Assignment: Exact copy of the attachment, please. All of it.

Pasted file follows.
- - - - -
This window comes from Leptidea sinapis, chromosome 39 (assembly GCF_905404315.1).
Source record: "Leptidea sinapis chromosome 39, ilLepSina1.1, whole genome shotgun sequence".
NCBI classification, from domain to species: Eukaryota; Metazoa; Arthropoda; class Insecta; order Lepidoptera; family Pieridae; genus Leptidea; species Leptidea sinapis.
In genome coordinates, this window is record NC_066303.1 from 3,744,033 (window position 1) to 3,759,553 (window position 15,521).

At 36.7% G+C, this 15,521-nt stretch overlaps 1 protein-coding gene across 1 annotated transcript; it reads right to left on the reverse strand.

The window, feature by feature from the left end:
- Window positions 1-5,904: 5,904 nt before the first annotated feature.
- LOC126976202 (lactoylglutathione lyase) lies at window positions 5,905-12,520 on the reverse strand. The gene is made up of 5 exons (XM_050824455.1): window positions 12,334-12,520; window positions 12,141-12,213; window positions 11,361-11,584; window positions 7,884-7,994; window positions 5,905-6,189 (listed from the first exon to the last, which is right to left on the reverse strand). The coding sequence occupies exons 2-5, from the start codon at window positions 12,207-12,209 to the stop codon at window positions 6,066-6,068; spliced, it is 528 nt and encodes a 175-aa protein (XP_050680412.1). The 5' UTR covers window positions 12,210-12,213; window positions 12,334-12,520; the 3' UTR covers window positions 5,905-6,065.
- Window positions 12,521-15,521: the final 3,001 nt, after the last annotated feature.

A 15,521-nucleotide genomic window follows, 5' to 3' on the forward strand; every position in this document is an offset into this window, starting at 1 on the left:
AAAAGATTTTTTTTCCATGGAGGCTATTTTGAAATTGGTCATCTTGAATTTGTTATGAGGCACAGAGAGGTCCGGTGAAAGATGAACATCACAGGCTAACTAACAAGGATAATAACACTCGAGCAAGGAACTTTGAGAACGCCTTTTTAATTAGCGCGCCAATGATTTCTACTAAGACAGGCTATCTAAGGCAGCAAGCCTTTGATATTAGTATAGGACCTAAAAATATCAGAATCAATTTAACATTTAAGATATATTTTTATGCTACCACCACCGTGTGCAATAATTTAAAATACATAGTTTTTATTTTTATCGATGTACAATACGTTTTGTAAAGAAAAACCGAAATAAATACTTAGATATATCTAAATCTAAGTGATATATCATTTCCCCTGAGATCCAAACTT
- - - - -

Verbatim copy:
This window comes from Leptidea sinapis, chromosome 39 (assembly GCF_905404315.1).
Source record: "Leptidea sinapis chromosome 39, ilLepSina1.1, whole genome shotgun sequence".
NCBI classification, from domain to species: Eukaryota; Metazoa; Arthropoda; class Insecta; order Lepidoptera; family Pieridae; genus Leptidea; species Leptidea sinapis.
In genome coordinates, this window is record NC_066303.1 from 3,744,033 (window position 1) to 3,759,553 (window position 15,521).

At 36.7% G+C, this 15,521-nt stretch overlaps 1 protein-coding gene across 1 annotated transcript; it reads right to left on the reverse strand.

The window, feature by feature from the left end:
- Window positions 1-5,904: 5,904 nt before the first annotated feature.
- LOC126976202 (lactoylglutathione lyase) lies at window positions 5,905-12,520 on the reverse strand. The gene is made up of 5 exons (XM_050824455.1): window positions 12,334-12,520; window positions 12,141-12,213; window positions 11,361-11,584; window positions 7,884-7,994; window positions 5,905-6,189 (listed from the first exon to the last, which is right to left on the reverse strand). The coding sequence occupies exons 2-5, from the start codon at window positions 12,207-12,209 to the stop codon at window positions 6,066-6,068; spliced, it is 528 nt and encodes a 175-aa protein (XP_050680412.1). The 5' UTR covers window positions 12,210-12,213; window positions 12,334-12,520; the 3' UTR covers window positions 5,905-6,065.
- Window positions 12,521-15,521: the final 3,001 nt, after the last annotated feature.

A 15,521-nucleotide genomic window follows, 5' to 3' on the forward strand; every position in this document is an offset into this window, starting at 1 on the left:
AAAAGATTTTTTTTCCATGGAGGCTATTTTGAAATTGGTCATCTTGAATTTGTTATGAGGCACAGAGAGGTCCGGTGAAAGATGAACATCACAGGCTAACTAACAAGGATAATAACACTCGAGCAAGGAACTTTGAGAACGCCTTTTTAATTAGCGCGCCAATGATTTCTACTAAGACAGGCTATCTAAGGCAGCAAGCCTTTGATATTAGTATAGGACCTAAAAATATCAGAATCAATTTAACATTTAAGATATATTTTTATGCTACCACCACCGTGTGCAATAATTTAAAATACATAGTTTTTATTTTTATCGATGTACAATACGTTTTGTAAAGAAAAACCGAAATAAATACTTAGATATATCTAAATCTAAGTGATATATCATTTCCCCTGAGATCCAAACTT